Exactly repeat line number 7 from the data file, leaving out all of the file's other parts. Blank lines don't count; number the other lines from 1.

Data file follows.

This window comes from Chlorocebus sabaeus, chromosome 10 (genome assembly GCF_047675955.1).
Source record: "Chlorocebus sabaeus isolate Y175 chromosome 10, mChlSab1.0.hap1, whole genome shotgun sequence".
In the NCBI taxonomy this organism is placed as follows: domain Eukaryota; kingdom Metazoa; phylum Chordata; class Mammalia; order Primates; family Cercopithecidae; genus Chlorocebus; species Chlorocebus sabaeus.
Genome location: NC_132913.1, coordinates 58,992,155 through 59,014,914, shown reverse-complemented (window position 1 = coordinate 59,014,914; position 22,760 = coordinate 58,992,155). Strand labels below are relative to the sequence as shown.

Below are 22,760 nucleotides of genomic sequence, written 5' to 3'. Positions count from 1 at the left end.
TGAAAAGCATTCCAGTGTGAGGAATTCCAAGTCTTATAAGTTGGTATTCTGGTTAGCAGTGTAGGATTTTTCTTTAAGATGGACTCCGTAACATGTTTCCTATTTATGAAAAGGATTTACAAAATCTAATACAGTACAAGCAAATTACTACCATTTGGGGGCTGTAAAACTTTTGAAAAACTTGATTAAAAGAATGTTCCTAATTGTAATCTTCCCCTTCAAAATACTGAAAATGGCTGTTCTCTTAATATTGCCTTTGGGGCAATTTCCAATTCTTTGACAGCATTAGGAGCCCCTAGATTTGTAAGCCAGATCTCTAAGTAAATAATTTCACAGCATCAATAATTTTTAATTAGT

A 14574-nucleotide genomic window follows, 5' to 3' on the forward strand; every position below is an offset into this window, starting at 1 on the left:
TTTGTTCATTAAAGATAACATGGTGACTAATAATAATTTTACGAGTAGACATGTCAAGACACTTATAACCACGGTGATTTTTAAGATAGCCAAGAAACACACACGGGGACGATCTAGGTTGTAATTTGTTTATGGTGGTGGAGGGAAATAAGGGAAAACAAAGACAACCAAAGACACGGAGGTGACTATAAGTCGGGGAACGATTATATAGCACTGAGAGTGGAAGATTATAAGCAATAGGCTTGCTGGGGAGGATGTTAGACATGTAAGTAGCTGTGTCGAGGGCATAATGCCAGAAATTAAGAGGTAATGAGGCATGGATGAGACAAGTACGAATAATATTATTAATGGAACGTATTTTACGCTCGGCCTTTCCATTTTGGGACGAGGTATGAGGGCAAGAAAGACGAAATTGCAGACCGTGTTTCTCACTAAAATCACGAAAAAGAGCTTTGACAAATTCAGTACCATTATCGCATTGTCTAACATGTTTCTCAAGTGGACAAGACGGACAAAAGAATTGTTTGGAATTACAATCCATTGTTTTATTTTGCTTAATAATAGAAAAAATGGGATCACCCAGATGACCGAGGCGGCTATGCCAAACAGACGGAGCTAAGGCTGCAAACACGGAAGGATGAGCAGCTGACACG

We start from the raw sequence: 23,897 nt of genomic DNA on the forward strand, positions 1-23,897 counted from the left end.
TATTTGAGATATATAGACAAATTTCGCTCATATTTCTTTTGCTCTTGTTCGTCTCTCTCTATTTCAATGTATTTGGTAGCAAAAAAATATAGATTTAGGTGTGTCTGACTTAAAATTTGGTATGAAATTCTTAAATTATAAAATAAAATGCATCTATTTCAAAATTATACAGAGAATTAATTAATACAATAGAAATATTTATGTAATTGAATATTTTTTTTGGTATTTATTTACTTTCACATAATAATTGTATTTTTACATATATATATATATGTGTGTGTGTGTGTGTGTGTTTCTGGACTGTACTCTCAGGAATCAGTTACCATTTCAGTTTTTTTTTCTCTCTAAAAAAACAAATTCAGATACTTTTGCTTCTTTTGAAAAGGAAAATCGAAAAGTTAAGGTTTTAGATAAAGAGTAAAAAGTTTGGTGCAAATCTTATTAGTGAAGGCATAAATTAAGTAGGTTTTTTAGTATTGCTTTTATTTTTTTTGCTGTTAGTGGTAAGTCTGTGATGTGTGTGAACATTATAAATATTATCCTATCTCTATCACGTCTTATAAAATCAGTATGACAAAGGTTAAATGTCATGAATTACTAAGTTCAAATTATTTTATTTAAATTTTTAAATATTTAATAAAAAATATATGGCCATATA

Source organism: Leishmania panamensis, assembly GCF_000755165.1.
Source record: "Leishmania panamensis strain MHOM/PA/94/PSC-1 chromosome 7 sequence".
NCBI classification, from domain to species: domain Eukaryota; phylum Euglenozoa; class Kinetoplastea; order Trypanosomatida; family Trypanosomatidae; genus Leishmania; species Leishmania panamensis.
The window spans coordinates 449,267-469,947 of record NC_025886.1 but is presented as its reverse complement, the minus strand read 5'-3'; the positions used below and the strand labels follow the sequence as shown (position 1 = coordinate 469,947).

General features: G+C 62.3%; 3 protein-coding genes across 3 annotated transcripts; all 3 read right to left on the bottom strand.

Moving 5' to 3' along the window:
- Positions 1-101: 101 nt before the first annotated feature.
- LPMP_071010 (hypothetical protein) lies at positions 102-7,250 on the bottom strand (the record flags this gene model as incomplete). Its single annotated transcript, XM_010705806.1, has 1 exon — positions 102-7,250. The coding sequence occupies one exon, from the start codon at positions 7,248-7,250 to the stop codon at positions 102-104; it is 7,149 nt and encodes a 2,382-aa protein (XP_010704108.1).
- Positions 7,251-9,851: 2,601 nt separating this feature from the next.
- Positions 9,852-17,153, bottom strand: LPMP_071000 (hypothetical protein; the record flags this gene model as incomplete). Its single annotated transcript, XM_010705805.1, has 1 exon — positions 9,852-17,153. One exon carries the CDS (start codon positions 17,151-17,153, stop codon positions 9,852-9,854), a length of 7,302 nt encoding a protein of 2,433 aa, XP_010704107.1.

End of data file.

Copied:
A 14574-nucleotide genomic window follows, 5' to 3' on the forward strand; every position below is an offset into this window, starting at 1 on the left: